CINCINNATI -- Winter wasn't exactly kind to Cincinnati's streetcar.
Since the Cincinnati Bell Connector's launch last September, ridership numbers steadily fell with the temperatures -- a consequence officials attribute not just to the season but also to lingering technical and mechanical issues with the streetcar vehicles and station stop hardware. February saw the streetcar's first increase in monthly ridership.
Reds Opening Day, though, could be the turning point back into streetcar busy season. At least that's what city and transit officials hope.
Opening Day marks the start of what City Council member and transportation committee chair Amy Murray hopes will finally offer a full picture of streetcar ridership trends. The 2017 season will be the streetcar's first Reds season.
"You need to have the whole picture," she said.
"We do expect there to be an increase in ridership as the weather gets warmer," said Brandy Jones, spokeswoman for the Southwest Ohio Regional Transit Authority, which oversees streetcar operations. "Even in winter months, we saw a bump in ridership on warmer days."
Concern began to rise when November saw a significant drop in weekend ridership, which has continued to generate the highest number of rides since the streetcar's launch. The decline drew criticism from some on council who pointed to wide gaps between daily ridership during the week and the transit authority's initial projections.
"Projections are just that, projections, based on trends in other cities and the expertise of the consultant at the time," SORTA director of external affairs, Sallie Hilvers told WCPO last fall.
Paul Grether, SORTA's director of rail services, addressed council members' concerns by pointing out that the initial ridership estimates were flat projections -- meaning a static number of rides projected for every weekday and another for every weekend, throughout the entire year.
In other words, on a daily scale, the numbers didn't take season, events or other factors into account.
"Ridership tends to reflect both the weather and activities in the city. We've seen that in our buses, too," Jones said.
The gap between weekday and weekend ridership had Murray and others on council scratching their heads, because initial estimates predicted weekdays would outpace Saturday and Sunday ridership.
"We just haven't seen that," Murray said. "I'm interested to see in the summer months, since we haven't had those months, does it pick up on the weekdays?"
But low winter ridership numbers are only one side of the coin. On the other we have what some leaders last fall characterized as a good problem, but a problem nonetheless: over-capacity during special events.
Oktoberfest, which fell just two weeks after the streetcar's launch and changed locations to accommodate streetcar service, remains the second-highest ridership weekend in the streetcar's nearly seven months of operation, with more than 20,000 rides. The streetcar's opening weekend is the only weekend to top that, with well over 30,000.
The heavy crowds meant full streetcars and long waits to get onboard. Confusion with the ticketing process made things even more frustrating for would-be riders.
Council and SORTA put pressure on Transdev -- the firm contracted to maintain and operate the streetcar -- to run additional streetcar vehicles during that weekend, a cost covered by Cincinnati Bell in the 11th hour. The scramble to finance the additional cars and operator hours sparked a debate over how many cars Transdev is contractually obligated to run on Saturdays and Sundays.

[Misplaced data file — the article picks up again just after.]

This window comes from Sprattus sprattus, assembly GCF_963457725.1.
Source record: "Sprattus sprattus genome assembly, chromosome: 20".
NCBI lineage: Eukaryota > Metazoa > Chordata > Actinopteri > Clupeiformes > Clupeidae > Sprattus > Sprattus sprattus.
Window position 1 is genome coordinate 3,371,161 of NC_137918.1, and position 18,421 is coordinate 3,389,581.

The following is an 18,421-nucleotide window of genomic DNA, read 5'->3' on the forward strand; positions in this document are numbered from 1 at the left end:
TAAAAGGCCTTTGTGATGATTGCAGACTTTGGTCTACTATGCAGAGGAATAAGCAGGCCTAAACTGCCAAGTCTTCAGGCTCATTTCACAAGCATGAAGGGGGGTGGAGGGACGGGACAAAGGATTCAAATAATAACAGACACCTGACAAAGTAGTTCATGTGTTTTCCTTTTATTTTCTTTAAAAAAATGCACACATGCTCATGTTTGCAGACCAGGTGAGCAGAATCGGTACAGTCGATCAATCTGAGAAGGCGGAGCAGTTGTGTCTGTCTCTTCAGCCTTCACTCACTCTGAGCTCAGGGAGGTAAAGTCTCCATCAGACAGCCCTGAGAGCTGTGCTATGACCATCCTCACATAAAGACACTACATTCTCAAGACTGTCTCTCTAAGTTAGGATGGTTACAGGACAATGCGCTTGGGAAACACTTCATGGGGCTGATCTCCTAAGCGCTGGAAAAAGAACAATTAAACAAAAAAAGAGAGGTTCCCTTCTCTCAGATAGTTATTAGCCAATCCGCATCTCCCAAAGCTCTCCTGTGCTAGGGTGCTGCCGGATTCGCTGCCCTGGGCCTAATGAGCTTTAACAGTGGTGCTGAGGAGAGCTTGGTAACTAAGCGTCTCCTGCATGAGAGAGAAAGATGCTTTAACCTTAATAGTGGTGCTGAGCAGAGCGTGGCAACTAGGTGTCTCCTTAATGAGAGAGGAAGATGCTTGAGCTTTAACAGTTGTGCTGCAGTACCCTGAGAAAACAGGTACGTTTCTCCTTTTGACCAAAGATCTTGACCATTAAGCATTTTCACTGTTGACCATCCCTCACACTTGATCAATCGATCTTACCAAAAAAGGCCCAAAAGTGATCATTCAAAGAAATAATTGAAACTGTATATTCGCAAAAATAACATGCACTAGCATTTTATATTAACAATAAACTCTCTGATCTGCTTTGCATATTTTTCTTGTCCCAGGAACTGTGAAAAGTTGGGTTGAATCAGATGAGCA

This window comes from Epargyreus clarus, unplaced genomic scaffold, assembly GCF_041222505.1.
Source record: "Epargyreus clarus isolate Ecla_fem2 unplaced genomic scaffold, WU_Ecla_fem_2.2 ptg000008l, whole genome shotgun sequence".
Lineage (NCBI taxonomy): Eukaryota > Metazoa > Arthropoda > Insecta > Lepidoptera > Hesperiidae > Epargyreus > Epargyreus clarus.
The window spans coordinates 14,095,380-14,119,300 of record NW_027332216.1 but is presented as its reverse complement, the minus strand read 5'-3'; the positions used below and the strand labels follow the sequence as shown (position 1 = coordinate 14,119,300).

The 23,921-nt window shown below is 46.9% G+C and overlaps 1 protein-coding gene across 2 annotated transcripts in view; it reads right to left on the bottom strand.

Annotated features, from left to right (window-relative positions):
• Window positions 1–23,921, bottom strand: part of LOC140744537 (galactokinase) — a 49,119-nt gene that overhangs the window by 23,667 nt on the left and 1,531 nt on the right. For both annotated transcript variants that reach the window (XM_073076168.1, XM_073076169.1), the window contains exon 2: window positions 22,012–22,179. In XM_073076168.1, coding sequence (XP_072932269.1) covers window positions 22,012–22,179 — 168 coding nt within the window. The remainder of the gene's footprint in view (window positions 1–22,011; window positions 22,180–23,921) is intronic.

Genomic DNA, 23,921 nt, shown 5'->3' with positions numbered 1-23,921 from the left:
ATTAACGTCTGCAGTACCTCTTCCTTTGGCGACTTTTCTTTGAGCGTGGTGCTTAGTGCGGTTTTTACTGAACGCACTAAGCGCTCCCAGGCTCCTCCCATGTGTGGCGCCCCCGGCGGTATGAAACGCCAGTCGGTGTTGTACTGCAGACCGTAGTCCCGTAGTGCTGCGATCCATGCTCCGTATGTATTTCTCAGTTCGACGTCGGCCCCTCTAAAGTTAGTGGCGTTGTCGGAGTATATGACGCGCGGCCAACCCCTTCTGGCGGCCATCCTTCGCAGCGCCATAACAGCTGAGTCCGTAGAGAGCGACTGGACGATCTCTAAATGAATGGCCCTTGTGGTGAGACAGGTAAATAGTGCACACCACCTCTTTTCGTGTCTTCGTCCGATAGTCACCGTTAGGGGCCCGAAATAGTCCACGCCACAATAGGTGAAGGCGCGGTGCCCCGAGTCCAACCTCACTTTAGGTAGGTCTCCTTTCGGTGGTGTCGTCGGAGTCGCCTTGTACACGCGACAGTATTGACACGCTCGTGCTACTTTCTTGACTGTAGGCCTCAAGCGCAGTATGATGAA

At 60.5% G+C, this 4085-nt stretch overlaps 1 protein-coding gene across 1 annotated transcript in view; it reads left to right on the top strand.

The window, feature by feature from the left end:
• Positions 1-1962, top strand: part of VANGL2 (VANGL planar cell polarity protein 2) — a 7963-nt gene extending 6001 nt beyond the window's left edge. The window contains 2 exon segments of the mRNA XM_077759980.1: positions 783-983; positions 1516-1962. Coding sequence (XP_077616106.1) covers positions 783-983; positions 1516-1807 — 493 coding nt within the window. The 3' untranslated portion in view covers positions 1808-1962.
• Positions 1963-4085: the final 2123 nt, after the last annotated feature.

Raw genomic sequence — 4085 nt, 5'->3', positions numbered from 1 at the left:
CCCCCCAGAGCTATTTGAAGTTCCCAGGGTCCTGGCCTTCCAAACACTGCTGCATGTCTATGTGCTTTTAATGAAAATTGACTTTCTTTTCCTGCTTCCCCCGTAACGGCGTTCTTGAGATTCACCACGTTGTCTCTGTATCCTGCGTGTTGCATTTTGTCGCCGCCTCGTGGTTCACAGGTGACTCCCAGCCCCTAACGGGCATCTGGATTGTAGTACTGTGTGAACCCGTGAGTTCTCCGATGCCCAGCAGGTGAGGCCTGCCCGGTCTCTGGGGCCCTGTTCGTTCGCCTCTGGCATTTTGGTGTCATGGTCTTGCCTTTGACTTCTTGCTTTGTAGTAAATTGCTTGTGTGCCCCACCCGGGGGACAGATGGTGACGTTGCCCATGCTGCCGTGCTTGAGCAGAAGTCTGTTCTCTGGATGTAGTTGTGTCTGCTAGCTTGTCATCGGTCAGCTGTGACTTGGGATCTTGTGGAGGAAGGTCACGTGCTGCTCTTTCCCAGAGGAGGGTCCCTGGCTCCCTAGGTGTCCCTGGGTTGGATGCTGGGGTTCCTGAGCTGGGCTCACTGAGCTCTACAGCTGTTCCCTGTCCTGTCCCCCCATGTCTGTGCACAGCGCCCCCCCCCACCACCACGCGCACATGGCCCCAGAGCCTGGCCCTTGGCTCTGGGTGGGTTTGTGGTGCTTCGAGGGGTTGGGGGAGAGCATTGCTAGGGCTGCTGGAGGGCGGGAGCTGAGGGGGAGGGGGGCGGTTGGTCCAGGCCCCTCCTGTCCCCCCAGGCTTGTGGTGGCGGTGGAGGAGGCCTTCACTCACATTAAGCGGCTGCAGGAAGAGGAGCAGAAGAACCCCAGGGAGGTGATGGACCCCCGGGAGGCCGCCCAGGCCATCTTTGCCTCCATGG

"That's always going to be a hard issue on days like Opening Day," Murray said. "Days when you have thousands of people that are Downtown wanting to ride the streetcar."
Murray said she feels confident that the city and SORTA have ironed out most of the logistical, mechanical and technical issues, but also said this summer will be the streetcar's real test.
"I think during the summer, we should be better able to handle it, because it's ebb and flow," she said. "We've had the winter to work with SORTA and the operators on this, and hopefully they have them fixed and we'll be able to move ahead."
Murray also encouraged riders to download the streetcar's mobile ticketing app, CincyEZ Ride.
"If you do it on CincyEZ app, you don't have to wait in that line," she said.
Aside from the big events like Opening Day and Taste of Cincinnati, Reds games will be the most consistent draw to The Banks, where the streetcar's first stop is located.
That makes game attendance a factor that could play into streetcar ridership, and that may or may not be a good thing. Last year saw a significant drop in attendance at Great American Ball Park, falling from 2.4 million in 2015 to 1.9 million last year, according to ESPN attendance data.
While most agree the Reds' 2017 prospects are uncertain, veteran Reds reporter and WCPO contributor John Fay maintains hope for this season.
Win or lose, Murray simply hopes the summer shows that the streetcar's initial growing pains have faded.
"I just want all the systems to work," she said. "We really expected to have that happen early on and not have all the issues we've had. We've got to get that handled, especially as the warranties will expire next June (2018). So we need to make sure that this is covered."
Streetcar service will suspend for the Reds Opening Day parade. Monday's streetcar service will begin approximately 30-45 minutes following the parade's conclusion.
The streetcar has seen more than 434,000 trips since its launch in September. Rougly 104,000 trips were taken after Jan. 1, 2017, according to the most recent SORTA data.
Pat LaFleur reports on transportation for WCPO. Connect with him on Twitter (@pat_laFleur).